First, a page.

‘Wo baat jiska saare fasaane me zikr na tha/ wo baat unko bahut nagavaar guzri hai..’
(The thing which was not even mentioned in the entire story/ that very thing has pinched him/her the most..) Whenever the reports of the widening rift between the government and the RBI are discussed, these very popular lines by Faiz Ahmad Faiz start echoing in the mind nowadays.
It has now become quite clear what the government wants from the Reserve Bank. In fact, the Central government wants that the RBI should share its cash reserve of billions of rupees with it. But the Central Bank is not ready for this. Swadeshi Jagran Manch, an organisation associated with the RSS, has hinted at the central government’s intentions. In conversation with news agency Reuters, Ashwini Mahajan, National Co-Convenor of the Manch, clearly said, "The Reserve Bank should give a large portion of its cash reserve of 3 lakh 70 thousand crore rupees to the government, so that this money could be used to drive the wheel of economic growth."
It is important to know here how much money the Central Bank of the country, after all, has, upon which the government has set its eagle eyes. RBI releases the details of its treasury on weekly basis. According to Reserve bank’s report ‘Reserve Money released on Wednesday, November 1, in the last week of October, the bank had ₹3.68 lakh crore of cash reserve. A large portion of it is in circulation as cash, and another portion has been given to the Central government.
Sources say that S Gurumurthy is behind this idea of using the RBI money. S Gurumurthy has been associated with the Swadeshi Jagran Manch and a few months ago, he had been appointed as the non-executive director of the RBI board by the government.
Why does the government need money from the RBI
Over the last few months, the faltering condition of the economy has become quite apparent and the cash crunch in the market started showing up. The non-banking financial companies (NBFCs), like IL&FS, have not been able to pay their loans, the value of rupee has been constantly depreciating, the gap between the current account is increasing, the fiscal deficit has breached the limit of the budget estimates five months before. There is no investment in the infrastructure sector and many government schemes seem to be on the verge of being left incomplete due to lack of money. The reason behind it all is the financial management, or rather mismanagement, of this government. As a result, there is not enough money left in the treasury.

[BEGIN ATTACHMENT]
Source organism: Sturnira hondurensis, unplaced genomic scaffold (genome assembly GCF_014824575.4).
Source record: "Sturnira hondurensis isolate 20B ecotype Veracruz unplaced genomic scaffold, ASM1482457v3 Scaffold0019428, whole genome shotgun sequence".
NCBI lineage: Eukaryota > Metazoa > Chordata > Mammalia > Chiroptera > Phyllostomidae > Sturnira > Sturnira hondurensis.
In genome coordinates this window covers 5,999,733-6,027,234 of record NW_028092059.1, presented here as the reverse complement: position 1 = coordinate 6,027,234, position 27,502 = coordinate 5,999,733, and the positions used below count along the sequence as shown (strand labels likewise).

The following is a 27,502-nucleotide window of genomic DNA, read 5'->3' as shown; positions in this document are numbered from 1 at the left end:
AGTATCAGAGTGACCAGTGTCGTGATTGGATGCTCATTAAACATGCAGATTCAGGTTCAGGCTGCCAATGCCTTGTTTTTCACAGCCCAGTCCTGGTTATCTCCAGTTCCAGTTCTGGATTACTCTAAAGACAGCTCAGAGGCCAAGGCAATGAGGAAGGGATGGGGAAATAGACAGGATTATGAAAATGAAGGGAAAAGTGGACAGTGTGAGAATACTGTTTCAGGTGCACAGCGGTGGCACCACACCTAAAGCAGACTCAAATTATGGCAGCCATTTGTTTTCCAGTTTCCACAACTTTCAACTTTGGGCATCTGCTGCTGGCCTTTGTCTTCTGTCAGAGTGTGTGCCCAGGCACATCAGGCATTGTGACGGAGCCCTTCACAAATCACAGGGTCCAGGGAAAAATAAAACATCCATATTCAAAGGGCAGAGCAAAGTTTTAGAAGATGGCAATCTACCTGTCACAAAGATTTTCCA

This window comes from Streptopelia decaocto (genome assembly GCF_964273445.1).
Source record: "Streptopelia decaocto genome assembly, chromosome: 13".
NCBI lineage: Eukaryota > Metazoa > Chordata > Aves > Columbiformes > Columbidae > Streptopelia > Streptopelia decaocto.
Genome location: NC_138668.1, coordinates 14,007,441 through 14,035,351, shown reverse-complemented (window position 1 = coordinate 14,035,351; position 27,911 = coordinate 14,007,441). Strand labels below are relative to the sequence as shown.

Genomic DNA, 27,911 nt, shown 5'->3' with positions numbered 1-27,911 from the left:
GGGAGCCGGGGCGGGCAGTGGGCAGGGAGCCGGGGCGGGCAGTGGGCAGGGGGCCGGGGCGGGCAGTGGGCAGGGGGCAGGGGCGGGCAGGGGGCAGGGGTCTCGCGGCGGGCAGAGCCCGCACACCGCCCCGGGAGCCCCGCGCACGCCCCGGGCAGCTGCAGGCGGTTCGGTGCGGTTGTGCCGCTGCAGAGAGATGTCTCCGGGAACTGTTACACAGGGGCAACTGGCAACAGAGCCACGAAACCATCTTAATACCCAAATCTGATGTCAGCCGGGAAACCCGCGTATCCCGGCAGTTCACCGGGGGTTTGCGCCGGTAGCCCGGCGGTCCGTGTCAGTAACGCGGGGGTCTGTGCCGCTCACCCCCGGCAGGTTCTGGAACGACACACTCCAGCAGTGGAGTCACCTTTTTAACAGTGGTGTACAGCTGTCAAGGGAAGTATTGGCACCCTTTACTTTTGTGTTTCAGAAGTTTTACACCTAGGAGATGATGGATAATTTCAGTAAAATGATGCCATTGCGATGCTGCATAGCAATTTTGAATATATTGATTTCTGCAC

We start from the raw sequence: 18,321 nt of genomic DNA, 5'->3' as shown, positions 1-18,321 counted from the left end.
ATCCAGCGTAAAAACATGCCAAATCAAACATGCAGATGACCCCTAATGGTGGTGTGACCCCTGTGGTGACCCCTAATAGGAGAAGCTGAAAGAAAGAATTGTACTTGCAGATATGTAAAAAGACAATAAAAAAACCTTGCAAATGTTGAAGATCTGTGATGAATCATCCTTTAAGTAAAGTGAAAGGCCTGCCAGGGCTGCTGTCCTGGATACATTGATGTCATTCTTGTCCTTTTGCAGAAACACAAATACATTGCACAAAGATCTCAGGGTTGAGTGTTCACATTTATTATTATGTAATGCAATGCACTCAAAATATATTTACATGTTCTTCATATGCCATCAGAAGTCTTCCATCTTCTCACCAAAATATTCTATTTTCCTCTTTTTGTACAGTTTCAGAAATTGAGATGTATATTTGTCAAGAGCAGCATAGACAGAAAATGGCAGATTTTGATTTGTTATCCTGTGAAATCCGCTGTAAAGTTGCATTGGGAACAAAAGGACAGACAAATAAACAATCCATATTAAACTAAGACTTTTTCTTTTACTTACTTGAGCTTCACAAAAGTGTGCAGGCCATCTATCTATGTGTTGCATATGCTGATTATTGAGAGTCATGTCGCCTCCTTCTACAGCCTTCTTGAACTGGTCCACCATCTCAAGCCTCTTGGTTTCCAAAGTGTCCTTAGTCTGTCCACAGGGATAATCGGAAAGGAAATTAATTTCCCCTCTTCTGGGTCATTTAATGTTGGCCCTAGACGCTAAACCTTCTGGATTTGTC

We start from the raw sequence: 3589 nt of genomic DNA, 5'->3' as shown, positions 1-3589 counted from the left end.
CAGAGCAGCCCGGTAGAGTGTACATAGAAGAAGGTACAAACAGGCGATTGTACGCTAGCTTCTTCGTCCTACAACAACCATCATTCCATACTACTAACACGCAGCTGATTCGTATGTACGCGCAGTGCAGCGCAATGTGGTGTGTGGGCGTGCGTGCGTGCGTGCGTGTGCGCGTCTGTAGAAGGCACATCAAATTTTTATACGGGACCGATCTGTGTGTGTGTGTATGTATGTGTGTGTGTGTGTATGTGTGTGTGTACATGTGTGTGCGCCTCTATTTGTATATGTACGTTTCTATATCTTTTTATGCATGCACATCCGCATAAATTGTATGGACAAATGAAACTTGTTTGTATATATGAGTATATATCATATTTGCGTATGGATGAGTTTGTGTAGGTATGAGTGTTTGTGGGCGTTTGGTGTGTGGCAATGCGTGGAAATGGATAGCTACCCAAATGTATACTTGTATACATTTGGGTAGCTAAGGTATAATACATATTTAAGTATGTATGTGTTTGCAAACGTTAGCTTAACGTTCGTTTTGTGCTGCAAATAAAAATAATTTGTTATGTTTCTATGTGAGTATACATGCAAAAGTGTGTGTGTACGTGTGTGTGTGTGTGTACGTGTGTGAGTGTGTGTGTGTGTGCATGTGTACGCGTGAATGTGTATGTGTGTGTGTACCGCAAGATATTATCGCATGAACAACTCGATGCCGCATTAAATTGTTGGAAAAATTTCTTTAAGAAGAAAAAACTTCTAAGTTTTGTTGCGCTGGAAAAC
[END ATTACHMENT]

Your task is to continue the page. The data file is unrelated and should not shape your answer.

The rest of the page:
Eyeing ‘achchhe din’ in 2019
The government now needs money from the Reserve Bank, so that it could be invested in the government schemes which are on the verge of collapsing. Experts who keep a watch over the financial management and discipline of the government say that this will directly serve the interests of the government. First of all, this will move the wheel of economic activities which may result in generating some employment. Secondly, it will help in checking the fiscal deficit to an extent. Thirdly, when there is some activity in the infrastructure sector, then it will encourage the private sector partnership too, and then more importantly, the government will be able to raise political funds from the private sector.
Sources say that S Gurumurthy is behind this idea of using the RBI money. S Gurumurthy has been associated with the Swadeshi Jagran Manch and a few months ago, he had been appointed as the non-executive director of the RBI board by the government. According to a report in the Economic Times, S Gurumurthy recently wrote a letter to RBI governor Urjit Patel complaining against the Reserve Bank Deputy Governor Viral Acharya. According to the report, though Gurumurthy refused to divulge the contents of the letter, it is believed that he expressed his displeasure at the comment by Viral Acharya, wherein he mentioned the interference of the government in the RBI functioning during a lecture on October 26.
Viral Acharya had said that the government interference may cause a crisis in the capital market. He also said that curtailing the powers of the Reserve Bank will have a negative impact on the functioning of the bank. It was only after Viral Acharya’s comment that the tension between the government and the RBI came out in the open. However, after this, the finance minister Arun Jaitley and the Governor of RBI came face-to-face in the meeting of the Financial Stability and Development Council (FSDC).
The Ministry of Finance issued a a statement clarifying its stand, saying that the government respects the autonomy of the Reserve Bank and there is always discussion and consultation between Centre and the bank from time to time, on issues related to public interest.
This statement by the Finance Ministry was a mild attempt to quell the tension, but immediately after it, the Swadeshi Jagran Manch, associated with the RSS, said clearly that RBI governor should either work toeing the lines of the government, or he should resign. This, obviously, indicated that the ceasefire between the government and the RBI is nowhere near.
But now, because the spat has come out in the open, which was not even mentioned in the story of this entire tussle between the two, all eyes are focused on the meeting of the Reserve Bank Board, which has been called by the governor Urjit Patel on November 19.